It is an identity, but not a national one but rather an ethnic one  ;)

    #357919

    Anonymous
    Quote:

    Quote:
    Again that Hun invasion.. Invasion of the Huns happened in the 5. century, learn it please finally! :D

    Oh i when reffering this do mean by Hun=Magyar. Sure, Moravia fell to Magyar invasion, thought i find Magyars to be a later transformation of tribe originally first known as Huns.

    And that is the biggest mistake you can do. First of all, only Szekelys in Romania are considered to be descendants of the Huns, not Magyars. The only thing proto-Magyars and Huns had in common, was similar martial style – and this said a Magyar friend of mine. You see, that is enough for Magyars to consider themselves as Huns.

    Invasion of Huns = 5th century.
    Invasion of proto-Magyars = 10th century (907 Battle of Bratislava).

    Almost 500 years is pretty difference.

    Quote:
    … so again. The name Sloveni is written into Proglas, it's linked to the inhabitants of the core of Greater Moravia, not to any people around them. That's why I am Slovenka. Prince Rastislav in the 9. cent.  said to the Byzantium's ruler: We, Sloveni, the simple folk… Is it an identity? I guess so. Names of another tribes are not known, so it's only a hypothesis for this region. Ok see you later, I'm going home :)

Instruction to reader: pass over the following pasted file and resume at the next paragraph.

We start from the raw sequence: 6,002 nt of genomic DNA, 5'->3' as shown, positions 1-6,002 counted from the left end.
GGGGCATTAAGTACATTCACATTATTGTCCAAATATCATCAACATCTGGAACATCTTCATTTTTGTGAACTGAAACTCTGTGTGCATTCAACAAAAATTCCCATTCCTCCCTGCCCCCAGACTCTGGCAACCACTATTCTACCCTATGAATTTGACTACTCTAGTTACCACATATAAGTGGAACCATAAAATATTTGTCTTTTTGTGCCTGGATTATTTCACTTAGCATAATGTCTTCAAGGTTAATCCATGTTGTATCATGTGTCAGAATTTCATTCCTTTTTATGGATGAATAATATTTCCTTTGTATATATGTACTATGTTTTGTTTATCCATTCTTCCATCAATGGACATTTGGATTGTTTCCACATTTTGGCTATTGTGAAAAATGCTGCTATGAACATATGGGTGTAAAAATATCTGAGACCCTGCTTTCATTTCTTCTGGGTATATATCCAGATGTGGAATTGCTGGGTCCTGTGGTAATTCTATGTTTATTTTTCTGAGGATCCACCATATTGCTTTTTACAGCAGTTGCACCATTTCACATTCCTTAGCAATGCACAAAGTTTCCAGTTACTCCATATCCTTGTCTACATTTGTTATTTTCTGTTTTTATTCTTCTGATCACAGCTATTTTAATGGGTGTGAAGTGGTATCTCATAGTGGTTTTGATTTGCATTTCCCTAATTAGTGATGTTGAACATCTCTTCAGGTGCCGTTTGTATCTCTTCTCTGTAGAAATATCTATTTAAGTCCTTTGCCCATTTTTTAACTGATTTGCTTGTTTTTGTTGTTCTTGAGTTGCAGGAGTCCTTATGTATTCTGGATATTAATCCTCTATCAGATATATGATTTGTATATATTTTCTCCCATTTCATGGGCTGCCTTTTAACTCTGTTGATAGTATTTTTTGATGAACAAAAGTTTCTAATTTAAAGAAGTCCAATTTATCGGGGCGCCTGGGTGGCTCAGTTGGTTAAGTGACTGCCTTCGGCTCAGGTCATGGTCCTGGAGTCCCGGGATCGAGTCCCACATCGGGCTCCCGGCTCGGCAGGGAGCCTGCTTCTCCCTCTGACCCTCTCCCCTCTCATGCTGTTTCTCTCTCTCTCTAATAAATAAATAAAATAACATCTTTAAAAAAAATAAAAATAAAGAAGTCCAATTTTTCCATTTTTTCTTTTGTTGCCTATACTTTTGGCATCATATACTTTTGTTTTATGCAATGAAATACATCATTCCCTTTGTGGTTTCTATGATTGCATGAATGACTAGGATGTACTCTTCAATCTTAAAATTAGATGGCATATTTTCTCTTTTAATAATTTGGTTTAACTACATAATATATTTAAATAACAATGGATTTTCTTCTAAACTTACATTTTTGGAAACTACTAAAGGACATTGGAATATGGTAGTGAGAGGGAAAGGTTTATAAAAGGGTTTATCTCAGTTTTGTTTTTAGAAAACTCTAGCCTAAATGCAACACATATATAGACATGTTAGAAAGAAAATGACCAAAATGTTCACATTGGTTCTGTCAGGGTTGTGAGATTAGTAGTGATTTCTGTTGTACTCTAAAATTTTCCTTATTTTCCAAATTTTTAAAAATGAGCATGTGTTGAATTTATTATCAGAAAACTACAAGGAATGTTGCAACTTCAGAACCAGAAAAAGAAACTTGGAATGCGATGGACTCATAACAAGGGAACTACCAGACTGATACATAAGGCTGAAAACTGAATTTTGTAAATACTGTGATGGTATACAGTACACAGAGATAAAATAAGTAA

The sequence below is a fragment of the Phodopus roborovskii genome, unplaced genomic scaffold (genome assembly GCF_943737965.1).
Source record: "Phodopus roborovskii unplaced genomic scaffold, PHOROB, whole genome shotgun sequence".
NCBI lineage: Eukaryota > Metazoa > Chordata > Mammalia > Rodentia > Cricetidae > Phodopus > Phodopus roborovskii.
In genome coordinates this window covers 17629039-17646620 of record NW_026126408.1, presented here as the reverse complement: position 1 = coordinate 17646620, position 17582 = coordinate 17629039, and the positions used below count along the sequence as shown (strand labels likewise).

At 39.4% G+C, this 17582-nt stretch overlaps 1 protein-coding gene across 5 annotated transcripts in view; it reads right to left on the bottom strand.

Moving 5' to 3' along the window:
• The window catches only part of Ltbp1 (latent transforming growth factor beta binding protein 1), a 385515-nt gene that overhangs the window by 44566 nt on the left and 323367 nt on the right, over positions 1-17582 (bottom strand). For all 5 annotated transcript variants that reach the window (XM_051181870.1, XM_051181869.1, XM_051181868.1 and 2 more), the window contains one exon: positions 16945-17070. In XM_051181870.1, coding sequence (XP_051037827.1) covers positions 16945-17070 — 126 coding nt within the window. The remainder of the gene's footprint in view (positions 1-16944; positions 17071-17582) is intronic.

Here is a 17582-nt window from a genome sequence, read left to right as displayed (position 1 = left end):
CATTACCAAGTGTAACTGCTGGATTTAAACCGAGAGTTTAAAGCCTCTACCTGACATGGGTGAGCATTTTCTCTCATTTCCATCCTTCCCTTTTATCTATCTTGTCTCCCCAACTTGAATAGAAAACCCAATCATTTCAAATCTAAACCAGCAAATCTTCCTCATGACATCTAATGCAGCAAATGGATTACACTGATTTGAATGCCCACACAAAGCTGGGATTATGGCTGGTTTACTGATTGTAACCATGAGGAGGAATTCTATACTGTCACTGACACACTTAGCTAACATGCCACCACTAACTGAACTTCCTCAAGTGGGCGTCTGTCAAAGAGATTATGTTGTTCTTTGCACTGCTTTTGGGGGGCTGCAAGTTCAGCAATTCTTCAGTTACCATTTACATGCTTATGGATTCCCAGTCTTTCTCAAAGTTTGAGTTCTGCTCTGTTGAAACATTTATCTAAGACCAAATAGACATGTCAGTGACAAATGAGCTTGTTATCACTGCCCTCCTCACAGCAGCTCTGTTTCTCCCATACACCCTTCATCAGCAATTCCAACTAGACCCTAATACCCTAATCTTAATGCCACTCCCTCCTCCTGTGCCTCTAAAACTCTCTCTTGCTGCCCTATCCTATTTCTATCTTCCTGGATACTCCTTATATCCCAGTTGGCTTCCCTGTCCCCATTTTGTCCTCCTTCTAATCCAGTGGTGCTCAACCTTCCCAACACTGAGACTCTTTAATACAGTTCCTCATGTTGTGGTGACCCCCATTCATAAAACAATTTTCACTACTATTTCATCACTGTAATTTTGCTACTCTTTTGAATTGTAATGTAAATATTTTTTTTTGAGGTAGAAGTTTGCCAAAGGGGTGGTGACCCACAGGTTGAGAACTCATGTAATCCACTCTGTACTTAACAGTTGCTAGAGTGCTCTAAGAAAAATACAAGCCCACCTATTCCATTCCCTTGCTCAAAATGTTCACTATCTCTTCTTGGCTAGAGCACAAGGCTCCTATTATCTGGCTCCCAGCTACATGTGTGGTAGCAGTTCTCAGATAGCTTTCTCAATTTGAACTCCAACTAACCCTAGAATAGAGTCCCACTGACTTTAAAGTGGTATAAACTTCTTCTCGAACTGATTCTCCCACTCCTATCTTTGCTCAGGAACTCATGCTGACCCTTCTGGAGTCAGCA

It is an identity, but not a national one but rather an ethnic one  ;)

    I said it too in my previous post :)

    Posted: by: Svätoslava Posted on: May 19, 2011, 02:45:48 PM
    Speaking of nations in that time would be a nonsense. Lets say of ethnics.

    #357920

    Anonymous
    Quote:
    Whether the Slovaks already existed as a separate nation? How can you be sure?

    There needs to be distinction made between nation and state.

    Slovaks indeed never existed as separate state (except for during WWII) until 1993. Idea of Czechoslovakia only first came into being after Versailles Treaty (when Austro-Hungary fell apart).